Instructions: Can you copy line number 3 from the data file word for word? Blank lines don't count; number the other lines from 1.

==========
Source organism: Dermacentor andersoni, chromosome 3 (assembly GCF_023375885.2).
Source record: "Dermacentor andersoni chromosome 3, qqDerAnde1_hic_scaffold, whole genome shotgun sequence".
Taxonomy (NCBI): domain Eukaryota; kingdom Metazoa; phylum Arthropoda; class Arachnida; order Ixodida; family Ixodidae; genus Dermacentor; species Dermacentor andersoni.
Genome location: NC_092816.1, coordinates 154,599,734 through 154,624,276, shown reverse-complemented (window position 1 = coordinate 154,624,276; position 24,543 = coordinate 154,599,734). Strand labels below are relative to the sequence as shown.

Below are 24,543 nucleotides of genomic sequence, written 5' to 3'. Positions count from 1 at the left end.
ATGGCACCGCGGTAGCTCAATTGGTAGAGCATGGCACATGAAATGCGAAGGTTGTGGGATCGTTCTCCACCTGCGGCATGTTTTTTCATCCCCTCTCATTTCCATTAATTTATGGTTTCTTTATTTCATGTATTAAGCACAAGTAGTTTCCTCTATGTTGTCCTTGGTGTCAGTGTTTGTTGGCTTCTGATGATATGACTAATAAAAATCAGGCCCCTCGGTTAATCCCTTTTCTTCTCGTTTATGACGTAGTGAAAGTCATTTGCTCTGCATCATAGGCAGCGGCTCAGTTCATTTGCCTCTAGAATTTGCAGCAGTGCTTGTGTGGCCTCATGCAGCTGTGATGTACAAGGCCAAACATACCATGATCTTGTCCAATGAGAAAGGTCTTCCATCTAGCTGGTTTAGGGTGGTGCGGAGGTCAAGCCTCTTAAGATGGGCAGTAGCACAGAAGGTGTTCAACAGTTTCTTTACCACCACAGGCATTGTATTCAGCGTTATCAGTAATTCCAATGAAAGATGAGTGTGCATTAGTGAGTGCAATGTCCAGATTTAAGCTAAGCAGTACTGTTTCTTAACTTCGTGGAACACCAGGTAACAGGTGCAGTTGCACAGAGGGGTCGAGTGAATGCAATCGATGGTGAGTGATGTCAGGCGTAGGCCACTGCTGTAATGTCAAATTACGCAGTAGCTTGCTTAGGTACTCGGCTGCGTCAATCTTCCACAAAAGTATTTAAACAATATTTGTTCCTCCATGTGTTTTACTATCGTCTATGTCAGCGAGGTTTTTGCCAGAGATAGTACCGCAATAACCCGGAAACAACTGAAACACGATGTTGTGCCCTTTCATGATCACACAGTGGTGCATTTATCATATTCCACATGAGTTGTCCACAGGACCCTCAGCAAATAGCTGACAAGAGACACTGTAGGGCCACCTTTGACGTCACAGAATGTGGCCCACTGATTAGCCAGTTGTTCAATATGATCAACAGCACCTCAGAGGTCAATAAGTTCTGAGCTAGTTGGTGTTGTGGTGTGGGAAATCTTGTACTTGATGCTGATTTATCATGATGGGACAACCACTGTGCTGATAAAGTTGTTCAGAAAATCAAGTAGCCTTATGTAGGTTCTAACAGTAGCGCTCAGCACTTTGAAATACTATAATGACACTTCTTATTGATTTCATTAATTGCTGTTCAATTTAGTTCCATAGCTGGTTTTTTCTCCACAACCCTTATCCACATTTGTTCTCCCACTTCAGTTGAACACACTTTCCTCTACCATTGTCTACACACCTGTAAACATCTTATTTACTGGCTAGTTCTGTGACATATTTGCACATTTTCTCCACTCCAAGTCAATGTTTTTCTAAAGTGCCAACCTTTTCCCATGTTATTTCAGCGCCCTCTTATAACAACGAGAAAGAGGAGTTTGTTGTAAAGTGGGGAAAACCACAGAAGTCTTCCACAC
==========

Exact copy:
Taxonomy (NCBI): domain Eukaryota; kingdom Metazoa; phylum Arthropoda; class Arachnida; order Ixodida; family Ixodidae; genus Dermacentor; species Dermacentor andersoni.